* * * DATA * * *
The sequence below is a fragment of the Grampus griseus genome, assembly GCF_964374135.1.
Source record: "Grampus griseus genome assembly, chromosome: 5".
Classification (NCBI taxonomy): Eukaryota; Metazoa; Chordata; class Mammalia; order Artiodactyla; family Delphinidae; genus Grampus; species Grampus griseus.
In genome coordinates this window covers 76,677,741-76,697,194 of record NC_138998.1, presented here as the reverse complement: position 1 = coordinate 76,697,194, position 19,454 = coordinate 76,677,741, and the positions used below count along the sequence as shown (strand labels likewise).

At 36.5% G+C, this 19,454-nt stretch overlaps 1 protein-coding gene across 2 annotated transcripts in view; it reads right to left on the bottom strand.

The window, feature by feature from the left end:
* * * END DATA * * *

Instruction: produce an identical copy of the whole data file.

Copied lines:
The sequence below is a fragment of the Grampus griseus genome, assembly GCF_964374135.1.
Source record: "Grampus griseus genome assembly, chromosome: 5".
Classification (NCBI taxonomy): Eukaryota; Metazoa; Chordata; class Mammalia; order Artiodactyla; family Delphinidae; genus Grampus; species Grampus griseus.
In genome coordinates this window covers 76,677,741-76,697,194 of record NC_138998.1, presented here as the reverse complement: position 1 = coordinate 76,697,194, position 19,454 = coordinate 76,677,741, and the positions used below count along the sequence as shown (strand labels likewise).

At 36.5% G+C, this 19,454-nt stretch overlaps 1 protein-coding gene across 2 annotated transcripts in view; it reads right to left on the bottom strand.

The window, feature by feature from the left end: